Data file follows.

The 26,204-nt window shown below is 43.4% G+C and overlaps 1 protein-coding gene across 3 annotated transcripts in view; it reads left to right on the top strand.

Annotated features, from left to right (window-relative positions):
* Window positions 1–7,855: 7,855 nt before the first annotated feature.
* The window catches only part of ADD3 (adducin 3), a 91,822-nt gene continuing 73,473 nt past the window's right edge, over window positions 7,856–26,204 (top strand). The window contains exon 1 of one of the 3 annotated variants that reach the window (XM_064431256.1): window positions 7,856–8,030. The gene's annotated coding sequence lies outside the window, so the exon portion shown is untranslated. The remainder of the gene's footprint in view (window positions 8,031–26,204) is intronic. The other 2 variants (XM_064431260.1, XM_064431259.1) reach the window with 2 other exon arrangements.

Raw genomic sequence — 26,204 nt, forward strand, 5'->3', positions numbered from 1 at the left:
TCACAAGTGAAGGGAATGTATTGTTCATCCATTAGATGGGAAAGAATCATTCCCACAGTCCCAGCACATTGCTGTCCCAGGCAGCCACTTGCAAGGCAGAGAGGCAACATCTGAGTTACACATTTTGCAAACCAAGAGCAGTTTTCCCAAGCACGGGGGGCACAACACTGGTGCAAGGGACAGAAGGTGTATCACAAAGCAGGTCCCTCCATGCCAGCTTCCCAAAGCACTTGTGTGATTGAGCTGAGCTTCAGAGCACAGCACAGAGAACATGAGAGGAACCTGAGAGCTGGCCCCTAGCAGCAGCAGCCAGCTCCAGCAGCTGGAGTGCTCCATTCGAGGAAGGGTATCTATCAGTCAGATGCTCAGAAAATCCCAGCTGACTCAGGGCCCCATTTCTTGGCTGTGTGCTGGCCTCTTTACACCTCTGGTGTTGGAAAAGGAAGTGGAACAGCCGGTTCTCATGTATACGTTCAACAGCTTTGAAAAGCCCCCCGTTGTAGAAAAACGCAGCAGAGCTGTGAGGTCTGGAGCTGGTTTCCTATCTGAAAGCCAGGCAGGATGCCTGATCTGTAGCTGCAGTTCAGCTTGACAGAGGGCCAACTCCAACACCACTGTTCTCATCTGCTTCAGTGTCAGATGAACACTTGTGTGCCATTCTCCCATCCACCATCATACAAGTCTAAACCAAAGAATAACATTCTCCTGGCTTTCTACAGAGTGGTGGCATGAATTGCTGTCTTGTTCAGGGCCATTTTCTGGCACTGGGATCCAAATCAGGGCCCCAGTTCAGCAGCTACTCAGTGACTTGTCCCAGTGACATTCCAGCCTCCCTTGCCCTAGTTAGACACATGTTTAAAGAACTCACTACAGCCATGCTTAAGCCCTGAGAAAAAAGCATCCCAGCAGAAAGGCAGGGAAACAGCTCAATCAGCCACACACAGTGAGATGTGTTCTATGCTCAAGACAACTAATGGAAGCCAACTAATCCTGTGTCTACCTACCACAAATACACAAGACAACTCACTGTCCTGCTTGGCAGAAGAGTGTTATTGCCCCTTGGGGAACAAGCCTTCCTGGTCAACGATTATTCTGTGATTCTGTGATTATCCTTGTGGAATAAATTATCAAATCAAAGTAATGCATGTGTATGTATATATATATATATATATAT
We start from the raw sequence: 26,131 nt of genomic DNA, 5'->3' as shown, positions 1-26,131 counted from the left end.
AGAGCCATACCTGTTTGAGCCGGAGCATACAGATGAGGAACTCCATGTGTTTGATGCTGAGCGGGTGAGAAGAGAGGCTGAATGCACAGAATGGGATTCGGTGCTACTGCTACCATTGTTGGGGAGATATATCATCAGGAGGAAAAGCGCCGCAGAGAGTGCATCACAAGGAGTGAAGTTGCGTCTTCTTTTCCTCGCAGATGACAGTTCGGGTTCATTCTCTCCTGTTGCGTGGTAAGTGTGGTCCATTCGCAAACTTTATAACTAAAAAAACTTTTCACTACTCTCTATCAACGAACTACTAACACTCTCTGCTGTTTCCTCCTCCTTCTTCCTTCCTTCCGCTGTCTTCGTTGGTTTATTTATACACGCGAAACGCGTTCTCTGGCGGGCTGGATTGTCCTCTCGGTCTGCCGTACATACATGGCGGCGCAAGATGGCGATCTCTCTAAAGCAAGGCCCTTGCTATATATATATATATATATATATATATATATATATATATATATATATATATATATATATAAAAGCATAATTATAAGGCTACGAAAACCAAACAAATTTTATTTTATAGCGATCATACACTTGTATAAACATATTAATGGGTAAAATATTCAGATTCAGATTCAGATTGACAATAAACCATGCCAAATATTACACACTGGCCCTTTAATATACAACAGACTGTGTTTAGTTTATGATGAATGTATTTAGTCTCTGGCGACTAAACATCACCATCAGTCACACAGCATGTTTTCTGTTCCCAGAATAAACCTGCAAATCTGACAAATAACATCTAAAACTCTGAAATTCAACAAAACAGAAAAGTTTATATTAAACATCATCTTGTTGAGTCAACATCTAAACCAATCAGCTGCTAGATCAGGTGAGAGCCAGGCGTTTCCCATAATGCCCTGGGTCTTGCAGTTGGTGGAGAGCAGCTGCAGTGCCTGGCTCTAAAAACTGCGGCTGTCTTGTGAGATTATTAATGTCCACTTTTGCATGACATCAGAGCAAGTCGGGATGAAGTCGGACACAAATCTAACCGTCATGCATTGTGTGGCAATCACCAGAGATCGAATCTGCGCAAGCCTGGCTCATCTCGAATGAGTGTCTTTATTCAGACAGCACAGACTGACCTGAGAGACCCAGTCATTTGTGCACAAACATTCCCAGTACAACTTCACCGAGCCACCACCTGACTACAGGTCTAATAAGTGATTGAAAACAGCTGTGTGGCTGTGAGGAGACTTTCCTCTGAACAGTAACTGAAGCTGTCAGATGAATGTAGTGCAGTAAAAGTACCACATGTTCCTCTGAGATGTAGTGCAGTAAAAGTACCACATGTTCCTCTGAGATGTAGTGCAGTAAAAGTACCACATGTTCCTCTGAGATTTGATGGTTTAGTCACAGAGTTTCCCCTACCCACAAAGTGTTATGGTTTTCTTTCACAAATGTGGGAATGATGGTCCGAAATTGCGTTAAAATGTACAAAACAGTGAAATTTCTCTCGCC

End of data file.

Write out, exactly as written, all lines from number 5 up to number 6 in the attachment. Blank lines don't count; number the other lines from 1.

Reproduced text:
Raw genomic sequence — 26,204 nt, forward strand, 5'->3', positions numbered from 1 at the left:
TCACAAGTGAAGGGAATGTATTGTTCATCCATTAGATGGGAAAGAATCATTCCCACAGTCCCAGCACATTGCTGTCCCAGGCAGCCACTTGCAAGGCAGAGAGGCAACATCTGAGTTACACATTTTGCAAACCAAGAGCAGTTTTCCCAAGCACGGGGGGCACAACACTGGTGCAAGGGACAGAAGGTGTATCACAAAGCAGGTCCCTCCATGCCAGCTTCCCAAAGCACTTGTGTGATTGAGCTGAGCTTCAGAGCACAGCACAGAGAACATGAGAGGAACCTGAGAGCTGGCCCCTAGCAGCAGCAGCCAGCTCCAGCAGCTGGAGTGCTCCATTCGAGGAAGGGTATCTATCAGTCAGATGCTCAGAAAATCCCAGCTGACTCAGGGCCCCATTTCTTGGCTGTGTGCTGGCCTCTTTACACCTCTGGTGTTGGAAAAGGAAGTGGAACAGCCGGTTCTCATGTATACGTTCAACAGCTTTGAAAAGCCCCCCGTTGTAGAAAAACGCAGCAGAGCTGTGAGGTCTGGAGCTGGTTTCCTATCTGAAAGCCAGGCAGGATGCCTGATCTGTAGCTGCAGTTCAGCTTGACAGAGGGCCAACTCCAACACCACTGTTCTCATCTGCTTCAGTGTCAGATGAACACTTGTGTGCCATTCTCCCATCCACCATCATACAAGTCTAAACCAAAGAATAACATTCTCCTGGCTTTCTACAGAGTGGTGGCATGAATTGCTGTCTTGTTCAGGGCCATTTTCTGGCACTGGGATCCAAATCAGGGCCCCAGTTCAGCAGCTACTCAGTGACTTGTCCCAGTGACATTCCAGCCTCCCTTGCCCTAGTTAGACACATGTTTAAAGAACTCACTACAGCCATGCTTAAGCCCTGAGAAAAAAGCATCCCAGCAGAAAGGCAGGGAAACAGCTCAATCAGCCACACACAGTGAGATGTGTTCTATGCTCAAGACAACTAATGGAAGCCAACTAATCCTGTGTCTACCTACCACAAATACACAAGACAACTCACTGTCCTGCTTGGCAGAAGAGTGTTATTGCCCCTTGGGGAACAAGCCTTCCTGGTCAACGATTATTCTGTGATTCTGTGATTATCCTTGTGGAATAAATTATCAAATCAAAGTAATGCATGTGTATGTATATATATATATATATATAT